time and money going through the learning curve yourself. Had this client not had his HW77K

tested prior to delivery and had he selected H&N Power pellets, you can just image how long and

loud he would scream at the poor results, and may even blame the air rifle. Best leave it to me to do

the screaming and test your rifle before I send it to you.

graph1 average FPS Energy Ft Lbs

Advantages and disadvantages of the HW77K in .177 Calibre.

I often get asked if the HW77K .177 calibre is good enough to shoot rabbits, pigeons and rats etc.

Well this is a contentious issue as the rifle is quite effective at killing large vermin like rabbits, but

are you the shooter, accurate enough to do a one shot kill?

In the UK where they have power restrictions on their air rifles and they are limited to 12 Ft. Lbs.

of energy, the Poms have taken their shooting to the next level, and that is accuracy. So it is often

seen on You Tube and on Forums guys stating that they take out Rabbits at (let’s say) 40 metres

with a HW77K. I don’t discount this as some of the best air rifle shooters are Poms and while they

are hopeless at Cricket, they do however perform well with air rifles.

In Australia where our air rifles come into the country predominantly in the FAC* versions, a large

number of air gunners here seem to think it is power that kills, when in fact it is placement. Put

a .177 pellet in the right place when shooting a rabbit with a HW77K for instance, then you can be

assured of a clean kill. What concerns me is that many Australian shooters lack the skills, patience

and diligence to effect a clean kill and I see this as wounding more rabbits than are actually killed

in one shot. This is due in part to a culture here that power and speed is everything, when in fact

placement is really the key.

So to answer the question about HW77K in .177 being good enough to kill rabbits, it is if you are

a good shot, but if you lack the discipline to effect this style of marksmanship, then I suggest that you

buy a .22 or .25 calibre air rifle. That way, if your shot is not placed that accurately, there is still a

fair to good chance that the increased energy will in effect give you a one shot kill on a rabbit, as

long as you haven’t shot it in the foot or where-ever.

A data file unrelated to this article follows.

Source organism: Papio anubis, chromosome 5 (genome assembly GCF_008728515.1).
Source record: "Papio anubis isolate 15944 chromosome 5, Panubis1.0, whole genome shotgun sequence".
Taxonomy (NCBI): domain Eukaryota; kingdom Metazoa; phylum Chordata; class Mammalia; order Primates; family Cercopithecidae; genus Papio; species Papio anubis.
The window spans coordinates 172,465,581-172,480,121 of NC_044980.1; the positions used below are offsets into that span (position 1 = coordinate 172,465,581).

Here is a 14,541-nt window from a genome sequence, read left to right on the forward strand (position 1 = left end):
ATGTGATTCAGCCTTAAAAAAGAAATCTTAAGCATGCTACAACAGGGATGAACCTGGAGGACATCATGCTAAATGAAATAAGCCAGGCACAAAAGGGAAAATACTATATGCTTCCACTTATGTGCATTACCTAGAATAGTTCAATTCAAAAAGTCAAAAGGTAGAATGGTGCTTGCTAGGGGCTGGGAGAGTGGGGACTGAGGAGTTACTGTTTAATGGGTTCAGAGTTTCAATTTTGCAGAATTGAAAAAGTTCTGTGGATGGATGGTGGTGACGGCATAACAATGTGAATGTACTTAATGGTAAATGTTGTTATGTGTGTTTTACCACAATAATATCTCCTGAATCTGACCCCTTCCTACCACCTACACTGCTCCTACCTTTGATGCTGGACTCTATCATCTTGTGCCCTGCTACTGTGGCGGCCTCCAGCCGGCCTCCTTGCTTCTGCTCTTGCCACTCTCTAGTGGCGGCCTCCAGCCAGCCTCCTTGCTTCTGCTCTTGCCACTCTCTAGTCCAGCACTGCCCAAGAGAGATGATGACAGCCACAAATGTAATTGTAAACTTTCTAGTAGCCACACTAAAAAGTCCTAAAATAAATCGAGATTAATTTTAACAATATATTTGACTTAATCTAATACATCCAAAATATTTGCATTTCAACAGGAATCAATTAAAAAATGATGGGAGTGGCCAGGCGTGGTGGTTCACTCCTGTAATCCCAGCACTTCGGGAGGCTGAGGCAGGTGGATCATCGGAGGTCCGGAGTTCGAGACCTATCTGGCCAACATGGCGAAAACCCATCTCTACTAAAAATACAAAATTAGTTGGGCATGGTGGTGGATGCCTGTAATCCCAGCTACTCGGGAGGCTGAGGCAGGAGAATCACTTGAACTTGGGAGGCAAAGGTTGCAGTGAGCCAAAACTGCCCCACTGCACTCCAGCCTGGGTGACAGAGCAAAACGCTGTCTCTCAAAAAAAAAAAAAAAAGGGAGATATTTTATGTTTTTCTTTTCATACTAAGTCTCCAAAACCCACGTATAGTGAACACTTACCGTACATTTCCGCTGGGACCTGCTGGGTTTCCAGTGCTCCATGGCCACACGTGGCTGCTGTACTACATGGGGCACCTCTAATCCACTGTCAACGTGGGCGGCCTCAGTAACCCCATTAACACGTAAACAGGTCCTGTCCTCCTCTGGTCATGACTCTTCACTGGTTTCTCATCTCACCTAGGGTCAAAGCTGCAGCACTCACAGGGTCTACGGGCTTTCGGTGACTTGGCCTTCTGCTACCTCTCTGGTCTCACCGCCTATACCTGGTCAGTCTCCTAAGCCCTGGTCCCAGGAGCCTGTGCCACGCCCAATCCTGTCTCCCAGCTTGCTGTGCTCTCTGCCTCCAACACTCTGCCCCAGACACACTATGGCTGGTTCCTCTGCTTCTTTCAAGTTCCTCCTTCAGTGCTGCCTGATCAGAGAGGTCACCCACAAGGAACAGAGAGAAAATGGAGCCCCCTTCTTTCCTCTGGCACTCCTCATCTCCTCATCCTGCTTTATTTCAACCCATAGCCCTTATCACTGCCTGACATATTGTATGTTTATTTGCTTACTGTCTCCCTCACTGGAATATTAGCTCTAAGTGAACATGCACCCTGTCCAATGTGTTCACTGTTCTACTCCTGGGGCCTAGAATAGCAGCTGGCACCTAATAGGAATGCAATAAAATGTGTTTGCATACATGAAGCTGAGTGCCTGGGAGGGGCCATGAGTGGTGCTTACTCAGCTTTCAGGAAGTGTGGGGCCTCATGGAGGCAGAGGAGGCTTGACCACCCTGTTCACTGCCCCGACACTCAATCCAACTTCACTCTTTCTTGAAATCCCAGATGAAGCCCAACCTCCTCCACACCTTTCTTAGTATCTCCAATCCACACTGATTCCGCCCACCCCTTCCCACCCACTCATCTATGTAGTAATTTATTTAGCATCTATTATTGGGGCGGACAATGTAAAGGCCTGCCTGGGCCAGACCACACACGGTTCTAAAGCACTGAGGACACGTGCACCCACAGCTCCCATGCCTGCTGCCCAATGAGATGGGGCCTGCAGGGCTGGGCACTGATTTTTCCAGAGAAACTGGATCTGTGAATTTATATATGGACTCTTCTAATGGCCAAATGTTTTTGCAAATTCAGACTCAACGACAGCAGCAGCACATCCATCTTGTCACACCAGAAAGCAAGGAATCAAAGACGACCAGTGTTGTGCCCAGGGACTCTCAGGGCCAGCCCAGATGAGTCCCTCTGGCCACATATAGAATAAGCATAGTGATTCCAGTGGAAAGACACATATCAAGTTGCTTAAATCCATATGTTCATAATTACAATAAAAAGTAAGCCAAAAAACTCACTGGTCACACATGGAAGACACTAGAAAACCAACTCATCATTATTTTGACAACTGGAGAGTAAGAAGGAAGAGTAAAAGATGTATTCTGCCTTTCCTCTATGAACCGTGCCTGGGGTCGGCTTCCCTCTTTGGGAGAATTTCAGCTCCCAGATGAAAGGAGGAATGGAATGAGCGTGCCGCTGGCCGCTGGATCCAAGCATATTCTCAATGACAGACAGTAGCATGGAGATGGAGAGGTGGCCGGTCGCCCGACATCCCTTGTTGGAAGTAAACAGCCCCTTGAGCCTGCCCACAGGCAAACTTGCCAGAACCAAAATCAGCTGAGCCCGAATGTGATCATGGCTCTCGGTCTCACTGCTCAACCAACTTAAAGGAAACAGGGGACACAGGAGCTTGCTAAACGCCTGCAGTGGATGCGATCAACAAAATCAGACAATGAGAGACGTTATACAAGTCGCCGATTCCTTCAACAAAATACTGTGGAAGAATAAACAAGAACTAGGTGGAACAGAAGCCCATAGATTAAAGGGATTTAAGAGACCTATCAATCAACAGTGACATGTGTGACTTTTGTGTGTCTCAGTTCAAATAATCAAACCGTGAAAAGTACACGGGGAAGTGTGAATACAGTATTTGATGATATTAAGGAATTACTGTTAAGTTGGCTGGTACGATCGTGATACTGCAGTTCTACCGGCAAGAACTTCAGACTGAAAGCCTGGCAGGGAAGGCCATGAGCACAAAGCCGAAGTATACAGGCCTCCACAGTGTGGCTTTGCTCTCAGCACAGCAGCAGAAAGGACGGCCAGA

To my way of thinking, .177 is a great target calibre in a WeihrauchWeihrauch HW77K and effective on small

vermin such as rats and birds while the .22 calibre is best reserved for larger vermin such as

Rabbits. This is my opinion based on over 50 years of shooting with an air rifle and I am well aware

of people who are quite effective in killing rabbits with sub-12 ft. lb. air rifles, but in the

mainstream of shooters, the HW77K in .177 is less effective on large vermin when looking for a 1

shot kill.

*FAC stands for ‘Fire Arm Certified’ as the shooters in the UK have to get a Firearms licence for any

air rifle with the power exceeding 12 ft. lbs.

Weihrauch air rifle construction.

Weihrauch air rifles such as the HW77 series, HW80 and HW97K are all on the heavy side when

compared to some of the other manufacturers. This is a trade off whereby you are getting a high

quality German product at the expense of weight. It is not a big deal as some say it is, just get over

it and concern yourself with the quality product that will last a lifetime with minimum

maintenance.

The HW77K is available from Gun Room in the following guises as I can mix and match rifle stocks

to give you the product that you want. For left handers, I also keep a number of ambidextrous

sporter style stocks that suit the HW77 and HW77K range, while the thumbhole stocks are already

ambidextrous.

The following HW77K rifles and stocks are available ex-stock, in either Blue or Stainless (Nickel

plated):

HW77K Blackline Blue

HW77K Blackline Blue

 

HW77K Blackline Stainless

HW77K Blackline Stainless

 

HW77K Sporter 1 Blue

HW77K Sporter 1 Blue

 

HW77K Sporter 1 Stainless

HW77K Sporter 1 Stainless

 

HW77K Sporter 2 Stainless

HW77K Sporter 2 Stainless

 

HW77KT Blue

HW77KT Blue

 

HW77KT Stainless

HW77KT Stainless

 

HW77K Blue Laminate Blue

HW77K Blue Laminate Blue

 

HW77K Blue Laminate Stainless

HW77K Blue Laminate Stainless

 

Weihrauch HW77KSE air rifle

HW77KSE

HW77KSE Stainless

HW77KSE Stainless

 

The above range of HW77K air rifles are all available at the time of writing this. The product list

will shortly include the HW77KGR1 in Blue and Stainless, this being our own custom made stock

that will be  available in several wood finishes and laminates after March 2015.

Summary.

To do a full review of the HW77K is not possible in one article so I have taken the liberty of putting

further information such as break-down images of the air rifles, weights, sizes, V-Mach tuning,

performance and accessories, spread over the remaining 3 articles.

So while you are researching the Weihrauch HW77K do not stop on this article as there is more

information in the other articles that applies equally to the HW77K in .177 calibre as it does in the

other calibres.

Author: Ian McIntosh